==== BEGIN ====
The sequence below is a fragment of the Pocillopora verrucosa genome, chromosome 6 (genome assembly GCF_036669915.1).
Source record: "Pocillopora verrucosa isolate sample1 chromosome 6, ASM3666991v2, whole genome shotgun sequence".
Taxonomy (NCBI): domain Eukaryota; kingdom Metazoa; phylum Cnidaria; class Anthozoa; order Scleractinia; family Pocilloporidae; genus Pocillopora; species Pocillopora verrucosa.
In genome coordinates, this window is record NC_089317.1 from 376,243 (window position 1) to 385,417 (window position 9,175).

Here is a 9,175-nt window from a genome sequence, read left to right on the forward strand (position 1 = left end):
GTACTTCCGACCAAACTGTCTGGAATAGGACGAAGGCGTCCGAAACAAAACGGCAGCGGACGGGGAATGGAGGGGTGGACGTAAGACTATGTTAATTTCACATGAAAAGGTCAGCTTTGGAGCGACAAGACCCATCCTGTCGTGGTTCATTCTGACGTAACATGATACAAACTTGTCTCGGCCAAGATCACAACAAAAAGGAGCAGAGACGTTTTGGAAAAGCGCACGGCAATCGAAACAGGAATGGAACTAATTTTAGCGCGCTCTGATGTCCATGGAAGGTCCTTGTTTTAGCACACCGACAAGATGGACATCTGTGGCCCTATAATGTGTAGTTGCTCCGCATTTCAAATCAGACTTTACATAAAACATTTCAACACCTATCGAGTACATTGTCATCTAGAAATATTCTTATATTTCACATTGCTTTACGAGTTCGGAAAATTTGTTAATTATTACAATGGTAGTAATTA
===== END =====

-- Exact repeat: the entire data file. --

The sequence below is a fragment of the Pocillopora verrucosa genome, chromosome 6 (genome assembly GCF_036669915.1).
Source record: "Pocillopora verrucosa isolate sample1 chromosome 6, ASM3666991v2, whole genome shotgun sequence".
Taxonomy (NCBI): domain Eukaryota; kingdom Metazoa; phylum Cnidaria; class Anthozoa; order Scleractinia; family Pocilloporidae; genus Pocillopora; species Pocillopora verrucosa.
In genome coordinates, this window is record NC_089317.1 from 376,243 (window position 1) to 385,417 (window position 9,175).

Here is a 9,175-nt window from a genome sequence, read left to right on the forward strand (position 1 = left end):
GTACTTCCGACCAAACTGTCTGGAATAGGACGAAGGCGTCCGAAACAAAACGGCAGCGGACGGGGAATGGAGGGGTGGACGTAAGACTATGTTAATTTCACATGAAAAGGTCAGCTTTGGAGCGACAAGACCCATCCTGTCGTGGTTCATTCTGACGTAACATGATACAAACTTGTCTCGGCCAAGATCACAACAAAAAGGAGCAGAGACGTTTTGGAAAAGCGCACGGCAATCGAAACAGGAATGGAACTAATTTTAGCGCGCTCTGATGTCCATGGAAGGTCCTTGTTTTAGCACACCGACAAGATGGACATCTGTGGCCCTATAATGTGTAGTTGCTCCGCATTTCAAATCAGACTTTACATAAAACATTTCAACACCTATCGAGTACATTGTCATCTAGAAATATTCTTATATTTCACATTGCTTTACGAGTTCGGAAAATTTGTTAATTATTACAATGGTAGTAATTA